Mercury’s surface is a single tectonic plate, it doesn’t have the subduction and rifting zones which can accommodate strain. As the planet has cooled and contracted the crust at the surface has become compressed as the larger diameter crust is pulled in to fit into a smaller area. Rocks when under compression buckle and eventually break and form faults. In the case of Mercury, shallow angle faults known as thrust faults are created. As one part of the crust rides over another it forms cliffs (called “Rupes”) which can be 100’s of km long and several hundred meters high.


Carnegie Rupes, 2 km high wall running diagonally across the image created by a thrust fault (NASA/Johns Hopkins University Applied Physis Laboratory/Carnegie Institution of Washington)

Where multiple faults interact they can produce complex structures. The Great Valley is 1000 km long valley formed from thrust faults which make up either side and has been bent downwards in the middle.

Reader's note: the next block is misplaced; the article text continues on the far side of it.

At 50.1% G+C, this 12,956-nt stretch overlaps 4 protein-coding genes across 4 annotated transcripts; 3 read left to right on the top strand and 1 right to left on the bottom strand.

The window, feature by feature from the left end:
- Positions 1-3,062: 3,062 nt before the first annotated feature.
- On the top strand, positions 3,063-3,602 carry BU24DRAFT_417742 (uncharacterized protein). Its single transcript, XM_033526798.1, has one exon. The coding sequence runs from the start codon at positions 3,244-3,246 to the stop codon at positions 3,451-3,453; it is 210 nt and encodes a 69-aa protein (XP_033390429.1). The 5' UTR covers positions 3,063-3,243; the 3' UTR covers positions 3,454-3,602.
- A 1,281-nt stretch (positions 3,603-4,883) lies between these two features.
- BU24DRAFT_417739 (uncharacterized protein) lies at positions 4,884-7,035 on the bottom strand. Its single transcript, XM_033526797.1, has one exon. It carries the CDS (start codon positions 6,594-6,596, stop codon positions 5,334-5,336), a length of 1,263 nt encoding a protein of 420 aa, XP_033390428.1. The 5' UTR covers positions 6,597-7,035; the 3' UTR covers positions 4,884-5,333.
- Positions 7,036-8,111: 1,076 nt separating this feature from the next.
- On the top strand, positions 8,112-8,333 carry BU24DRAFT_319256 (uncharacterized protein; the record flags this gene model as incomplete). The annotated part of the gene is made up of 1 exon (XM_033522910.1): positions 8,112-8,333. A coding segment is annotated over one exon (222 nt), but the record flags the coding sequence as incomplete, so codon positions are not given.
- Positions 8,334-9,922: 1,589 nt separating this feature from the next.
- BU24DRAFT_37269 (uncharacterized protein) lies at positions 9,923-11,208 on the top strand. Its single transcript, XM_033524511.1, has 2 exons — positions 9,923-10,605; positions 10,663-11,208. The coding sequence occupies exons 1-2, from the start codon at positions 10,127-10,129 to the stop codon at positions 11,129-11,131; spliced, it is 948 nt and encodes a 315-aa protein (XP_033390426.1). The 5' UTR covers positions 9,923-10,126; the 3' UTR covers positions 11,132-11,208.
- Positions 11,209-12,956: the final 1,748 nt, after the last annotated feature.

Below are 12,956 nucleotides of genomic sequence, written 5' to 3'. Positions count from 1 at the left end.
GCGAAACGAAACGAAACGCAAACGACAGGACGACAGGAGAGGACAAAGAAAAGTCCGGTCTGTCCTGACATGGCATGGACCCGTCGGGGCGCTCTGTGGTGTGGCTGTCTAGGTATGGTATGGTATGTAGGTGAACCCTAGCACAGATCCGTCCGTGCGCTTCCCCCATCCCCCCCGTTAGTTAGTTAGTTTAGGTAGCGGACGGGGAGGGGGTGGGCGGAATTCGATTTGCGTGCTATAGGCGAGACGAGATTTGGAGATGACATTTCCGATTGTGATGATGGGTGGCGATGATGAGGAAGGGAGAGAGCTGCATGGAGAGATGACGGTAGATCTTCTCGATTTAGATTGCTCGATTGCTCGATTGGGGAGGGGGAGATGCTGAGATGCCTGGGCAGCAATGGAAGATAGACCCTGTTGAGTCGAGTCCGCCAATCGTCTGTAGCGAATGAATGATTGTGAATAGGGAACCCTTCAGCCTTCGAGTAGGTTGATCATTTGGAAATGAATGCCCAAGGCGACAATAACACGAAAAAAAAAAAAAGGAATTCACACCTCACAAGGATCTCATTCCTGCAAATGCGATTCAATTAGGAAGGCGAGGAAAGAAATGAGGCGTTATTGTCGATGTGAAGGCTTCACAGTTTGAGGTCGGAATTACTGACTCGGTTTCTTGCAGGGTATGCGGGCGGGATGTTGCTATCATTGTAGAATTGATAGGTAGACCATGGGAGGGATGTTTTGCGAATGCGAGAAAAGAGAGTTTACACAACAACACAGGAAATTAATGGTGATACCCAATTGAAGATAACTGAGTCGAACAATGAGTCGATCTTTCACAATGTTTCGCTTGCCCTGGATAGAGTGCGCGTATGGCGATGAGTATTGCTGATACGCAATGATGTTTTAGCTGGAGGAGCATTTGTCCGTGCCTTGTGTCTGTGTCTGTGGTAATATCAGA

The Great Valley (in Blue) close to Rembrandt basin on Mercury, (Nasa/JHUAPL/CIW/DLR/SI)

Smaller scale scarps have also been identified, whilst smaller (10’s of km long and 10’s of meters high) they are often found cutting across small impact craters and smooth younger planes which means that these features are less than 50 million years old and suggests that Mercury is still tectonically active now.



Smaller scarpes from recent tectonic activity, (NASA/JHUAPL/ Carnegie Institution of Washington/Smithsonian Institution


Whilst there are other features such as some structures on its surface which are linked to thicker patches of crust probably linked to mantle structures Mercury is dominated by the side effects of being a small cooling planet which is still slowly shrinking.